You can get some strange reactions if you start posting rude pictures on Twitter.
That was what Sarah Peverley, senior lecturer in the University of Liverpool’s School of English, discovered when she decided to tweet an image from a French manuscript showing nuns picking “fruit” from “a medieval penis tree”.
One male follower noted that the penises “look pretty much like those I drew on my maths book, c.1995”. Another “hesitate[d] to mention the pussy willow”. A third asked: “How do they know which fruit is ripe?”
A woman wondered “if Santa Claus delivers them for Christmas”, and someone calling herself The Book Mistress said she realised that she definitely didn’t “spend enough time with medievalists”.
Strangest of all was the man who wanted to tell Dr Peverley about a “seriously freaky novel” by Alfred de Musset, his “favourite nun-porn author” besides the Marquis de Sade. A later tweet elaborated that de Musset’s 1833 shocker Gamiani: Or Two Nights of Excess involves “lesbianism, murder, orangutan sex”.
Asked about such exchanges, Dr Peverley was keen to make clear that she did not spend her whole time tweeting such pictures. Her current research focuses, she said, on “literature produced during the Wars of the Roses, particularly authors such as the chronicler John Hardyng, who wrote during the conflict and who revised or produced new work for the change of dynasty”.
She is also planning “a cultural history of the mermaid”, in which she has “had an interest since I was a little girl. They are one of the world’s oldest symbols, since the dawn of civilisation right through to today. Starbucks has a mermaid as their logo for their coffee sales, so you can see one on every high street, even though it was quite a sexually potent image for most of its history.”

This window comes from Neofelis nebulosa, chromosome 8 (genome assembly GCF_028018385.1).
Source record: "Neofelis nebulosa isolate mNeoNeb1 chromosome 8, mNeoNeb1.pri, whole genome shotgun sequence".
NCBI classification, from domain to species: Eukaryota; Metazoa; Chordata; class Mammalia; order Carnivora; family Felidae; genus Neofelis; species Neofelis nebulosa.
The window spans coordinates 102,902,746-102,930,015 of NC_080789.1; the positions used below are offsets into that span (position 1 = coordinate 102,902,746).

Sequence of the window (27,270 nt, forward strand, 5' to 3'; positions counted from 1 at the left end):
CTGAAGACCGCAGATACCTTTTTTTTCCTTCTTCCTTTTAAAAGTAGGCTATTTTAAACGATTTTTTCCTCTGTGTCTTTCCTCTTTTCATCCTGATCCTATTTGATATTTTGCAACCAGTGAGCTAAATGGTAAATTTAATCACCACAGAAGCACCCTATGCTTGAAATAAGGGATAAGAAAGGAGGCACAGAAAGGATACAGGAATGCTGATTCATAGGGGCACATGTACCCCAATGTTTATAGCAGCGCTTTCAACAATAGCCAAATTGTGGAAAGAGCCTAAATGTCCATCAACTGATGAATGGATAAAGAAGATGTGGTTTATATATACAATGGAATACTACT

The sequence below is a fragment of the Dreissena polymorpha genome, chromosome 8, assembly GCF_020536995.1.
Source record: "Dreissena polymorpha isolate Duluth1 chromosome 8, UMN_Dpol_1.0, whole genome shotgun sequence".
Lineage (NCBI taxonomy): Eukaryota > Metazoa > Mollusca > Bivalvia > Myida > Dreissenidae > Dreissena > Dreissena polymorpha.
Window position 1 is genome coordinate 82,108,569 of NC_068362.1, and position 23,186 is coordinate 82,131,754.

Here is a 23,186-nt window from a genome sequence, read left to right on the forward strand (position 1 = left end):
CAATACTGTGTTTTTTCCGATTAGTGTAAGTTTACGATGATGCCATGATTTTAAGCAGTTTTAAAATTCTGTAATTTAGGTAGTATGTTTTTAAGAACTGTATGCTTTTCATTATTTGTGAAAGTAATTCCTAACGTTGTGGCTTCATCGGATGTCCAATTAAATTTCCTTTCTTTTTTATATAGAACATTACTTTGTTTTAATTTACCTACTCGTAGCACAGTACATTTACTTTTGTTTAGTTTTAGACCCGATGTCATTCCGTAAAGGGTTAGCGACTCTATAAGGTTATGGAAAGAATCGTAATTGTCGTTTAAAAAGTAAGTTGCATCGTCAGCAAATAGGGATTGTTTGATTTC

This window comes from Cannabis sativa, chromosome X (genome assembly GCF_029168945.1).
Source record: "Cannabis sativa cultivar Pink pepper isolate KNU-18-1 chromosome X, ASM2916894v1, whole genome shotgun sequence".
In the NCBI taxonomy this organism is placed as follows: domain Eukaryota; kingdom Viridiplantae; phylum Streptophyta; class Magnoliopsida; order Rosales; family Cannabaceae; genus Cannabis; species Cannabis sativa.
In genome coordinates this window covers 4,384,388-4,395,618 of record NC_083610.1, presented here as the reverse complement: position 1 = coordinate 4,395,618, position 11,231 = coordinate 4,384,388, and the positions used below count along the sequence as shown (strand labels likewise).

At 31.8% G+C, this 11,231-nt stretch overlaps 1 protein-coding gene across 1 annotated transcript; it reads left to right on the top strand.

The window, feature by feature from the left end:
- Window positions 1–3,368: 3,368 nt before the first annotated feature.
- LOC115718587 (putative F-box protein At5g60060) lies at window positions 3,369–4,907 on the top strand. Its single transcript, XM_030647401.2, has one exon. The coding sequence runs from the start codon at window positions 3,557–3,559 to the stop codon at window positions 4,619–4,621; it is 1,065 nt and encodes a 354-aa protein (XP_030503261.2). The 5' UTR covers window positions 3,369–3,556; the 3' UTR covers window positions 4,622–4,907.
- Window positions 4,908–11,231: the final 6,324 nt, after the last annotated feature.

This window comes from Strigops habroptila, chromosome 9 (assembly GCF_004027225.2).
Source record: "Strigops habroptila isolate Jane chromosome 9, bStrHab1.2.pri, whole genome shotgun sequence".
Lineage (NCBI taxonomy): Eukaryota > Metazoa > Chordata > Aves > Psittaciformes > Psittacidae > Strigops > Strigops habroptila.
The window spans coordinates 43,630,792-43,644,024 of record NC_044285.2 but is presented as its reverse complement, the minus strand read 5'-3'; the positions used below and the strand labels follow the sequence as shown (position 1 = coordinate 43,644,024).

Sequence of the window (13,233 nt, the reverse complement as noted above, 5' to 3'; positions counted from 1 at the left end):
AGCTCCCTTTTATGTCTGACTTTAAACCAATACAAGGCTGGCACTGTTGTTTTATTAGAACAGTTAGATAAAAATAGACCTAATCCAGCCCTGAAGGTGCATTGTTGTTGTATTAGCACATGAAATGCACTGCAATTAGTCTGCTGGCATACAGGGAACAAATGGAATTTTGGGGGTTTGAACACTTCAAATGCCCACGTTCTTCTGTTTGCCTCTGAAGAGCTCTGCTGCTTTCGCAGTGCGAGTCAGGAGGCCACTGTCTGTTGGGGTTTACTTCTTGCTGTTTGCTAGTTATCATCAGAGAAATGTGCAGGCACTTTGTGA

One of this year’s crop of BBC Radio 3/Arts and Humanities Research Council New Generation Thinkers, Dr Peverley said she had “always loved the Middle Ages, its culture and literature” and once told an interviewer that she had refused to listen to an English teacher who advised her to “move on from stories about princesses and knights”.
She has already presented her research on radio and television and, on the principle that a picture is worth a thousand words (and far more than 140 characters), likes to “use Twitter to share an image I find compelling – visually striking or amusing. The mixture of high and low, sacred and profane, comedy and tragedy, are central to mediaeval life. People like the aspects of humanity which link to us today. A tree hanging with phalluses is funny throughout the ages, just like monsters with funny faces.”
She said the penis tree was from a 14th-century manuscript of the Romance of the Rose, a popular and influential medieval French-language poem – and the image was drawn by a woman.
“The manuscript was made by a husband and wife team in Paris and there’s an image of the couple working, with him writing and her illustrating. That makes the image infinitely more interesting.”
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